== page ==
Last week, the planning community gathered on the South Bank for the Account Planning Group’s annual Big Thinking on Strategy conference.
This year’s theme was "Strategy: where has it come from and where is it going?".
Big thinking doesn’t get bigger than "strategy" – a big word promising big things. But does it still deliver?
It seems that strategy is big business these days. So it is indeed a paradox that, at a time when strategy seems to be a burgeoning discipline and more in demand than ever, there is also an incessant criticism of it and what it can realistically deliver.
The rise of the discerning customer and the fragmentation of media have arguably made "culture" more important than strategy. As Strategy& (then Booz & Company) said in 2011, anyone can copy your strategy, but no-one can copy your culture.
Part of the criticism of planning seems to be around the "strategy gap". Back in the 90s, in the world of Michael Porter and other famous business strategists, it was seen as advantageous to distinguish between strategy formulation and strategy implementation.
However, this separation, along with ever-increasing fragmentation, digitisation and globalisation, has meant that strategy has become so complex and uncertain that we have effectively rendered the term useless.
In fact, in his book The Lords Of Strategy, Walter Kiechel III claims: "There have been no big new strategy ideas since 1995." Ouch.
Advice from urban planning
There’s a maxim in the world of urban planning that if you let your city be planned by bakers, you will end up with a city of bakeries. And if you have a culture – as we do now in advertising and communications – that isn’t clear on the value of strategy or even whether it is still useful and relevant, what kind of industry are we going to have?
The speakers at the event tried to tackle just that. What kind of strategy and what type of strategists do we want if we are to create the right kind of future for our industry? What is our strategy for strategy?
The keynote speaker, Sir Lawrence Freedman (whose book Strategy: A History is a tour de force on the nature and history of the discipline), spoke wisely about the limitations of viewing strategy as just a battle of cunning against an opponent. He made the point that, sometimes, the objective is not to overcome or defeat the other; sometimes, it is merely to survive.
We now live in the world of the unreasonable consumer - in which trade-offs no longer exist
That’s where coalitions come in handy: you need to think more about who you need to partner with than who you need to defeat. He stressed the importance of empathy, in being able to "get into the minds of your opponent or your partner", and suggested that if you can’t do this, you aren’t doing strategy.
Because, in Freedman’s words, strategy is understanding your "pot of power" – your resources, assets, reputation and competencies. Only by understanding your own and others’ pots of power can you "get more out of a situation than your pot of power would have suggested". That’s why he defines strategy as the art of creating power.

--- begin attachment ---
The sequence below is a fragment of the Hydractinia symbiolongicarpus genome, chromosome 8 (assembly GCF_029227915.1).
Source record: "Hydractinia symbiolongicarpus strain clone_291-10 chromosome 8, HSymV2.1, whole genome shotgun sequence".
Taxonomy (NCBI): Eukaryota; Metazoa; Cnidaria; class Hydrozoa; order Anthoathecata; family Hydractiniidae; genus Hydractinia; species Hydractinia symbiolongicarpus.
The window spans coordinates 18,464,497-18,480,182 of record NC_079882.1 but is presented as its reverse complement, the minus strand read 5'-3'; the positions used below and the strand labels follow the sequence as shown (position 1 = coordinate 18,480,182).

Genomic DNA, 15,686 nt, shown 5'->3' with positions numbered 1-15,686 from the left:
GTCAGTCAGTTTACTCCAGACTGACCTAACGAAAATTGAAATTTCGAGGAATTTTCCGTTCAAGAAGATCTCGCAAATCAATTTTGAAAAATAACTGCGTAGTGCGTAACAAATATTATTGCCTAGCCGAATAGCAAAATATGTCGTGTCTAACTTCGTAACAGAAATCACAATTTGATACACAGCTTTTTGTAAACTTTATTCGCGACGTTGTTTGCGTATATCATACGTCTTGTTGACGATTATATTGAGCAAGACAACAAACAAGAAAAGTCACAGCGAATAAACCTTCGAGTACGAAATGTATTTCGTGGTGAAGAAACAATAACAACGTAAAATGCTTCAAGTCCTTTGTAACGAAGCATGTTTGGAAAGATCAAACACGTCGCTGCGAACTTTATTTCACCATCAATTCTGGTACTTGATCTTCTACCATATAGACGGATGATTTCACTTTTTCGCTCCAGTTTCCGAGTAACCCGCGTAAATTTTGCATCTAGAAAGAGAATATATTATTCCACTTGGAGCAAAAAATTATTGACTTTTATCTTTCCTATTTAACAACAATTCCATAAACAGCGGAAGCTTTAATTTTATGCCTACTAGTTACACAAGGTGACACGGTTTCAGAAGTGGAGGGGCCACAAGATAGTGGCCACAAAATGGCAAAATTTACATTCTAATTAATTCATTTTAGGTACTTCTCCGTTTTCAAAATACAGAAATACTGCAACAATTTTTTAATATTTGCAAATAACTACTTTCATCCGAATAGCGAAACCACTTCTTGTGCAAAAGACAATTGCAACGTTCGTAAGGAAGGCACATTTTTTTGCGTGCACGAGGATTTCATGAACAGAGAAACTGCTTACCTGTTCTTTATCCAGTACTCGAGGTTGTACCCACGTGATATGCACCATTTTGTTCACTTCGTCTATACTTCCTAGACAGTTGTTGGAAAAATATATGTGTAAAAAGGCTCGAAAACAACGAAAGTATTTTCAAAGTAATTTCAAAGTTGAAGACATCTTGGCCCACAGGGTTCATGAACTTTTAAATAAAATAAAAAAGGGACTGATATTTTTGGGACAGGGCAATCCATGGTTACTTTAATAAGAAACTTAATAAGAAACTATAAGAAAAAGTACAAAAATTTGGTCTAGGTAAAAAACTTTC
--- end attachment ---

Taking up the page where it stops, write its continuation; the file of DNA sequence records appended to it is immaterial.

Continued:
Google’s Ben Malbon spoke about how the strategists he now works with are "product managers": they combine technology, user experience and business in their roles as chief executives of a product. Their aim is simple: "to make things that people really want". And all of their work, from prototyping to launch, fixates on that objective.
Adam Morgan echoed that with his thesis that we now live in the world of the unreasonable consumer – in which trade-offs no longer exist; in which a new generation want their needs fulfilled in an immediate way. Strategists, as a result, should now be looking to solve unreasonable combinations of requests and requirements, since "we are all now strategists for Uber’s children", designing for a consumer who wants it all.
Is strategy great work?
A prevailing theme was the need to get back to "doing" and not use strategy as a delaying tactic for taking action. Russell Davies disagreed with Bridget Angear that great strategy leads to great work, saying "great strategy is great work… just start doing the work", but Malcolm White reminded us of the frustrations we often feel when told by a client: "Forget the strategy; can you just do some ads?"
The future of strategy is bound up with two things. First, the need to embrace what Malbon termed "emergent thinking" – the messy, real-time, intuitive strategy that is in and of the real world, constantly shaping and reshaping as reality itself does. Second, that we should think about strategy as a never-ending process. Actually, we should start strategy where we usually think it stops.
Freedman summed this up with his analogy of strategy not as a story but as a script; not as a three-act play but as a soap opera. Even when we arrive at our intended objective successfully, new problems arise, unforeseen dramas take hold and new characters come in. That is the time to adapt, take new decisions, imagine new scenarios. It’s a continuous, flexible, ongoing process.
In this brave new world of unreasonableness, empowered consumers, partnerships, technology and uncertainty, the lesson is that strategy doesn’t preordain or precede action but jogs alongside our action, informing and directing us as we go. Strategy does not stop. And neither should we.
Tracey Follows is the chair of the Account Planning Group